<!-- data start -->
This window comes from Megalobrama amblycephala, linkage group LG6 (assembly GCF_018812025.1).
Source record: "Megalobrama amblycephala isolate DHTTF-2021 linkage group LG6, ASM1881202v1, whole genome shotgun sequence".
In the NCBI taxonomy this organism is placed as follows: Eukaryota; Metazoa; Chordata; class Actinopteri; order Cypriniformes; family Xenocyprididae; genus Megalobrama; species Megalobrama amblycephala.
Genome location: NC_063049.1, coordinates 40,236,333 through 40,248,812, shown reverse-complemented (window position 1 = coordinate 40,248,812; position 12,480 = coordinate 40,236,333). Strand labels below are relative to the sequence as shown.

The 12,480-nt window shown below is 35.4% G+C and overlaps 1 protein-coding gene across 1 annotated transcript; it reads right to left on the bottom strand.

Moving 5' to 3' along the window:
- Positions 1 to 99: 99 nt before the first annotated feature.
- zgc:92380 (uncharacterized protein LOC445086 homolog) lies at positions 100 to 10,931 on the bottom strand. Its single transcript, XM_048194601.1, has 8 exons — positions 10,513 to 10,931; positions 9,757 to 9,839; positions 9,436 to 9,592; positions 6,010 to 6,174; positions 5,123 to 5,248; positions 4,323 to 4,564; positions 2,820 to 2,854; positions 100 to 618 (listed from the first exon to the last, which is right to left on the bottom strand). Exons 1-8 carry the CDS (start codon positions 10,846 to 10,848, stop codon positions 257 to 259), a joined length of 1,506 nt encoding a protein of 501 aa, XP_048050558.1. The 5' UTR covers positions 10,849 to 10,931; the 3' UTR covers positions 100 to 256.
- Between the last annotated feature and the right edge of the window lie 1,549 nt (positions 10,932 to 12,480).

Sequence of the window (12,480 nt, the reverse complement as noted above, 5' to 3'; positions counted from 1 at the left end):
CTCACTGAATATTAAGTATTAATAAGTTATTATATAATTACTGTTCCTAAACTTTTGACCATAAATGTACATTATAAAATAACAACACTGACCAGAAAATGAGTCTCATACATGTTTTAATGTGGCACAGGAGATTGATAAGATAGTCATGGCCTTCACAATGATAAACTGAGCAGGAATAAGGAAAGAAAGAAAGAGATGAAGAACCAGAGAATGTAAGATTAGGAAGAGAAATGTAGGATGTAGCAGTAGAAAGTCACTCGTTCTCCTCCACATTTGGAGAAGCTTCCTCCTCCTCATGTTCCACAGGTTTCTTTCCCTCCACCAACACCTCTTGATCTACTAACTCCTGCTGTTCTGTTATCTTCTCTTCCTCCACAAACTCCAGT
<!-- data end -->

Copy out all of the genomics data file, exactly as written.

This window comes from Megalobrama amblycephala, linkage group LG6 (assembly GCF_018812025.1).
Source record: "Megalobrama amblycephala isolate DHTTF-2021 linkage group LG6, ASM1881202v1, whole genome shotgun sequence".
In the NCBI taxonomy this organism is placed as follows: Eukaryota; Metazoa; Chordata; class Actinopteri; order Cypriniformes; family Xenocyprididae; genus Megalobrama; species Megalobrama amblycephala.
Genome location: NC_063049.1, coordinates 40,236,333 through 40,248,812, shown reverse-complemented (window position 1 = coordinate 40,248,812; position 12,480 = coordinate 40,236,333). Strand labels below are relative to the sequence as shown.

The 12,480-nt window shown below is 35.4% G+C and overlaps 1 protein-coding gene across 1 annotated transcript; it reads right to left on the bottom strand.

Moving 5' to 3' along the window:
- Positions 1 to 99: 99 nt before the first annotated feature.
- zgc:92380 (uncharacterized protein LOC445086 homolog) lies at positions 100 to 10,931 on the bottom strand. Its single transcript, XM_048194601.1, has 8 exons — positions 10,513 to 10,931; positions 9,757 to 9,839; positions 9,436 to 9,592; positions 6,010 to 6,174; positions 5,123 to 5,248; positions 4,323 to 4,564; positions 2,820 to 2,854; positions 100 to 618 (listed from the first exon to the last, which is right to left on the bottom strand). Exons 1-8 carry the CDS (start codon positions 10,846 to 10,848, stop codon positions 257 to 259), a joined length of 1,506 nt encoding a protein of 501 aa, XP_048050558.1. The 5' UTR covers positions 10,849 to 10,931; the 3' UTR covers positions 100 to 256.
- Between the last annotated feature and the right edge of the window lie 1,549 nt (positions 10,932 to 12,480).

Sequence of the window (12,480 nt, the reverse complement as noted above, 5' to 3'; positions counted from 1 at the left end):
CTCACTGAATATTAAGTATTAATAAGTTATTATATAATTACTGTTCCTAAACTTTTGACCATAAATGTACATTATAAAATAACAACACTGACCAGAAAATGAGTCTCATACATGTTTTAATGTGGCACAGGAGATTGATAAGATAGTCATGGCCTTCACAATGATAAACTGAGCAGGAATAAGGAAAGAAAGAAAGAGATGAAGAACCAGAGAATGTAAGATTAGGAAGAGAAATGTAGGATGTAGCAGTAGAAAGTCACTCGTTCTCCTCCACATTTGGAGAAGCTTCCTCCTCCTCATGTTCCACAGGTTTCTTTCCCTCCACCAACACCTCTTGATCTACTAACTCCTGCTGTTCTGTTATCTTCTCTTCCTCCACAAACTCCAGT